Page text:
2020 candidates will have to choose a side — the health insurance industry or the people

The 2020 election cycle has only just begun, and although no single leader has emerged from a pack of democratic contenders — an issue has certainly emerged, right out of the gate, as a standout in the race: Medicare for All.

If the earliest campaign days are an indication of what’s to come, all candidates are going to have to spend the next two years clearly defining their position: Do they stand on the side of the health insurance industry and continued human suffering? Or do they stand on the side of nurses and everyday people who are demanding real, lifesaving health-care reform?

{mosads}Try as elected officials might to pledge allegiance to both corporations and to people, it won’t work that way. Not anymore.

Our patients’ lives and life savings will either continue being sacrificed—or there will be guaranteed health care as a human right. The Affordable Care Act (ACA) has already served as a great example of the fact that there is no workable in between.

The 2020 candidate positioning around Medicare for All is already happening — from Kamala Harris’ “let’s move on” from health insurance comment, to pseudo-candidate Starbucks billionaire Howard Schultz advocating for endless tweaks to the unfixable ACA. Rest assured nurses will be holding all candidates accountable for the positions they take.

As leaders in the grassroots movement for single payer, registered nurses are looking forward to Medicare for All’s role in the coming election. America has not yet had a presidential election at a time when Medicare for All was a household concept. We’ve never yet started a presidential election cycle with 70 percent of the American people supporting Medicare for All.

We haven’t yet had a House so uniquely positioned to pass Medicare for All legislation (with the Medicare for All Act of 2019 soon to be introduced by Rep. Pramila Jayapal (D-Wash.). This bill will launch in a Congress populated by candidates who ran on Medicare for All, and there’s a real shot at key House committee members bringing the legislation to hearings.

This is all unprecedented. But this is where we are now. And there’s no going backward.

To be clear, we’ve arrived at this moment where Medicare for All is a leading presidential campaign issue because a movement of everyday people — nurses, patients, activists, families, community organizations — has spent decades fighting to advance Medicare for All. And that movement is only growing.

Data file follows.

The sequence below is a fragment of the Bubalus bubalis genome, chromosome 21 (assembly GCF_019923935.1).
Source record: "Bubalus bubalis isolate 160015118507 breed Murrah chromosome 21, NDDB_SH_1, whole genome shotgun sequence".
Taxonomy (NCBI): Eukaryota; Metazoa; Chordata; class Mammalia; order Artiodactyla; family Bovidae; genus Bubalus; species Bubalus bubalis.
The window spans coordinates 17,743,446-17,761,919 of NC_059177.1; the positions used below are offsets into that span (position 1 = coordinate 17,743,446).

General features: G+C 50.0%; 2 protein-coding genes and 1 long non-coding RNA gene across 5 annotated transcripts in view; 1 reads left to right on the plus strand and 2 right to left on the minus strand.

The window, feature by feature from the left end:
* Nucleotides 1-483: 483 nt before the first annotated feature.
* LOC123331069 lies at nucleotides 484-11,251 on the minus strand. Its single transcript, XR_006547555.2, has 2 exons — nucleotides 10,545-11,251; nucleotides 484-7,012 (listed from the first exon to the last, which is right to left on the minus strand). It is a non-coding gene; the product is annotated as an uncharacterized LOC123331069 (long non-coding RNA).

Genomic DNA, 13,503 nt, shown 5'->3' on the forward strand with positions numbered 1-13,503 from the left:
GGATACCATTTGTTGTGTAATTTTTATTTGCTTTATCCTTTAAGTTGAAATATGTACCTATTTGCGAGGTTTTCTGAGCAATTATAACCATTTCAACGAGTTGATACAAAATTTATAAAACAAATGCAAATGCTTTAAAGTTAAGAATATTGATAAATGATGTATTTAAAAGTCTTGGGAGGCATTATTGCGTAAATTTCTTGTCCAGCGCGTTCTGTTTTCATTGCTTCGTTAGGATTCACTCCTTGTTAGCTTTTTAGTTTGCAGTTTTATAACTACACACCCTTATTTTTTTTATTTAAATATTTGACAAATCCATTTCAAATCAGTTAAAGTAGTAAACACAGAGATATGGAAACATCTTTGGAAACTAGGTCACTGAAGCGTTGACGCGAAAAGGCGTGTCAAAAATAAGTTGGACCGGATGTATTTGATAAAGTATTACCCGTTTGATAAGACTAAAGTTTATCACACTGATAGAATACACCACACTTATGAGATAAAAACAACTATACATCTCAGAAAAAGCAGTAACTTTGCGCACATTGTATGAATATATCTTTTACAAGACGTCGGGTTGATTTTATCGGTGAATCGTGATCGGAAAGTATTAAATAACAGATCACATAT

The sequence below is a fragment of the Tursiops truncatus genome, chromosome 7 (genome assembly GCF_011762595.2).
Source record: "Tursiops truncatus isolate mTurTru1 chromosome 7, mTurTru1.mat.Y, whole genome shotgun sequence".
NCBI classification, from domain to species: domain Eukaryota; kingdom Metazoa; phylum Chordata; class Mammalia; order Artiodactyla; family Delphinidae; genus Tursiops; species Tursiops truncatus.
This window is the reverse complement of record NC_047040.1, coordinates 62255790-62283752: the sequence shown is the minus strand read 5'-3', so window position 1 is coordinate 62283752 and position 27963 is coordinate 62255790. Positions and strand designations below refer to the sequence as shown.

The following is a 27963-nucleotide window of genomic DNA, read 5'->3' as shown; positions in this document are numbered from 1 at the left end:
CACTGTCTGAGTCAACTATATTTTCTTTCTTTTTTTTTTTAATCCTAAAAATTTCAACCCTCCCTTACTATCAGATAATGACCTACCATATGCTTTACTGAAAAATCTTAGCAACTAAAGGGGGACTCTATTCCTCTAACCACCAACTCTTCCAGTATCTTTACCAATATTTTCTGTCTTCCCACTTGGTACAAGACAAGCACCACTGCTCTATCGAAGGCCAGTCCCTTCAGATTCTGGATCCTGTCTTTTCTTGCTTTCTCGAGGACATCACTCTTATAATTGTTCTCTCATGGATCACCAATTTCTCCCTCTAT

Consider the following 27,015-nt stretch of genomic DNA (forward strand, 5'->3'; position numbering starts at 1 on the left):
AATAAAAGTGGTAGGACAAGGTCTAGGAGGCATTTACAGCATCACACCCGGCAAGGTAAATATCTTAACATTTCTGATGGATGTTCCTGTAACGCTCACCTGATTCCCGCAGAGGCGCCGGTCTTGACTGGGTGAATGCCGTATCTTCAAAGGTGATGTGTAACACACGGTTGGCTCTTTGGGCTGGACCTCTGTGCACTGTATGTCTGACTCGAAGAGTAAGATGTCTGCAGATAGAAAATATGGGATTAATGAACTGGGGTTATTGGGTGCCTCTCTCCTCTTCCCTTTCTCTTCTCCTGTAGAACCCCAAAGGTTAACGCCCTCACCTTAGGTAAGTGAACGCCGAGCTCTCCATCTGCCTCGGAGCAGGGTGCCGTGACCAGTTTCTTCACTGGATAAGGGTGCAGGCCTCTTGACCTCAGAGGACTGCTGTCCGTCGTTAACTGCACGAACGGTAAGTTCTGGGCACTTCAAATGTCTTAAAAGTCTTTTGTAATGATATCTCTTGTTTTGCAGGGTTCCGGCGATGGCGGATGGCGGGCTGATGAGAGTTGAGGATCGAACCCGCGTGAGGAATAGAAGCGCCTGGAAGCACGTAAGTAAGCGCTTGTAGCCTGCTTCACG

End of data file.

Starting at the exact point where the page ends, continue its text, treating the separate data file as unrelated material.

From Feb. 9 to 13, Medicare for All activists from throughout the U.S. will be gathering at 130 barnstorms, sponsored by NNU, to learn the ins and outs of organizing our communities. We’ll be driving calls to our legislators to sign on to Rep. Jayapal’s bill. And together, we will be growing our collective power, in unprecedented numbers.

The health insurance industry and health-care corporations can buy politicians and the media, but what they will never have is our thousands of grassroots volunteers — on the ground, advancing the people’s Medicare for All movement, neighbor by neighbor, conversation by conversation.

We’re already seeing the health-care industry roll out its Medicare for All attacks for 2020, using the same old, tired arguments: If we just keep tweaking market-based care, it will work for everyone (it never will); change is too scary (we change all the time, as our society evolves and advances); we’ll never pay for it (studies have shown Medicare for All will save the people of America money).

We expect corporate attacks. But the people see through them. We expect our future leaders to see through them, too. Every other modern nation on earth has proven to us that guaranteed health care is possible. So we’ll be watching closely to see which presidential candidates support Medicare for All, and which candidates fall short, by backing half measures.

When it comes to those seeking the highest office in the land, the people’s vote hinges on a critical question: Whose side are you on?

Bonnie Castillo, RN, is the executive director of National Nurses United, the largest union of registered nurses in the United States.

Tags Pramila Jayapal

The Hill has removed its comment section, as there are many other forums for readers to participate in the conversation. We invite you to join the discussion on Facebook and Twitter.

More Healthcare News

See All
See all Hill.TV See all Video

Most Popular

Load more


See all Video